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THE EARLY CHURCH FATHERS AND PREDESTINATION

by Jacques More

In a previous Article I wrote entitled THE MEANING OF ELECT - now a chapter in the book So you think you're chosen? - I made mention that "There is no record of a teaching of 'predestination of individuals' in the early church until Augustine came along. So for at least 300 years any such notion was not taught." The context of this remark was that anyone 'specially picked' or 'chosen out from others' was not a concept familiar to the first century christian. This helps to define the predestination discussed as unconditional predestination: a choosing by God in no way initially influenced by the chosen one, but in being prior to the existence of that person. This is what I mention as foreign prior to Augustine (395-430). Which is more like 400 years of the Church without such a doctrine.

In response to this Article, I received a letter from a believer of unconditional predestination which stated: 'Until Augustine, nobody doubted the calvinistic view he propounded, so it was not until it was questioned did he have to write it down in detail, just as all the great creeds have been written down in defence of the faith when various heretics have come along thinking they know better.' I understand the strong feeling this Christian brother has in defending what he believes. It is sad however since to me this seems more out of a desire to believe it than out of a reading of the evidence, and the aim of this leaflet is to share some of the clear pointers that the early church did not have unconditional predestination as a creed.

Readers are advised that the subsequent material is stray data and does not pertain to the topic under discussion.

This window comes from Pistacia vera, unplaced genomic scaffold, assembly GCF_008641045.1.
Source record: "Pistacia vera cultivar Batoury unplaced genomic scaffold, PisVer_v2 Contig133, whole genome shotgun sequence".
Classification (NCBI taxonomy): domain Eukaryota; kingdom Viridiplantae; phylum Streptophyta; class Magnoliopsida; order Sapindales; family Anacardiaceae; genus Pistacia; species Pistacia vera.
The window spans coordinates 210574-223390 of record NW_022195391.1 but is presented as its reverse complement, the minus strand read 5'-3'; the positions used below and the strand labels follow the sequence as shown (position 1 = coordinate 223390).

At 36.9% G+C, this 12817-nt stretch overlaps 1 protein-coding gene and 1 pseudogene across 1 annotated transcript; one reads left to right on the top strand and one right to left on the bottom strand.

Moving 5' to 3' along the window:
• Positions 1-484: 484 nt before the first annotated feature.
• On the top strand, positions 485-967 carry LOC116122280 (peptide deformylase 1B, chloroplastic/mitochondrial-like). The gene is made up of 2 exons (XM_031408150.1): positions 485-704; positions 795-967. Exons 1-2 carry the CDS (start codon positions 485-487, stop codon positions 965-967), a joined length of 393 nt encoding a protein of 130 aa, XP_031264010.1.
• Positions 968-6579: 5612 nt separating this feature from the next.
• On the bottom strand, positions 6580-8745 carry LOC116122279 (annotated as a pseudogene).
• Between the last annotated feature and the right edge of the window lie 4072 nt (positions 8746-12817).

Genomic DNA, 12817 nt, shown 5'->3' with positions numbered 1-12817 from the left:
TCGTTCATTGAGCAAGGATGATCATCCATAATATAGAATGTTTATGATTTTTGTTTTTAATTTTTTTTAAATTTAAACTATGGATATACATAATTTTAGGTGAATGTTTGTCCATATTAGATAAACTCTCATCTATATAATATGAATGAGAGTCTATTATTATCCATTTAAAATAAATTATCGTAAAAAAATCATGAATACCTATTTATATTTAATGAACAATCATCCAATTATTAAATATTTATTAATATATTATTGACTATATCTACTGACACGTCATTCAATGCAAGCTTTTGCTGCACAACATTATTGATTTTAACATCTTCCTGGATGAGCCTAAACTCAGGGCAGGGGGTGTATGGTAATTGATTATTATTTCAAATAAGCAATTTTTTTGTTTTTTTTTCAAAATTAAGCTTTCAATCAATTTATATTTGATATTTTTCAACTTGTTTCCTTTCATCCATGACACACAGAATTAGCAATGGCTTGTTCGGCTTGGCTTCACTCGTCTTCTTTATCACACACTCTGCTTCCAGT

I will be honest with you that I have not read all the early church fathers' writings but I am here relying upon compilers of the history of their thinking who have read them and quote liberally from them. Due to the size of this present document I will just submit their conclusions:

In harmony with the foregoing views as to human freedom and responsibility, conditional predestination is the doctrine inculcated by the Greek Fathers.

HISTORY OF CHRISTIAN DOCTRINE page 165 by George Park Fisher DD LLD. T&T Clark(1). (italics mine)

Inculcated means it was the teaching urged or impressed persistently by the early Church Fathers. Conditional means in God's desire for you, if you work with Him it will happen; if you don't want Him, it cannot happen. Which, of course, is true due to His Self control (Galatians 5:23). Immediately preceding this statement, but after his various quotes from the Early Church Fathers, Dr. Fisher states:

...the renewal of the soul is made to be the result of the factors, divine grace and the exertion of man's free-will. As a rule, the exertion of free-will, human efforts in a right direction, precede the divine aid, and render men worthy of it. It is a doctrine of synergism. God and man cooperate.

(also page 165)(1)

Indeed reading Henry Chadwick's THE EARLY CHURCH (page 38) the index points the first idea of unconditional predestination as appearing from the gnostic sect, not an orthodox body of believers:

...the Gnostics [placed]...the natural order at so vast a distance in moral value from the supreme God. The influence of fatalistic ideas drawn from popular astrology and magic became fused with notions derived from Pauline language about predestination to produce a rigidly deterministic scheme. Redemption was from destiny, not from the consequences of responsible action, and was granted to a pre-determined elect in whom alone was the divine spark.(2)

In fact, when the teaching of Augustine on these things came into the hands of one of his contemporaries, Vincent of Lérins, he expressed it as:

...a most disturbing innovation, quite out of line with 'orthodoxy' which Vincent defined as that body of belief which is held undeviatingly by the universal church.

Chadwick Page 233(2)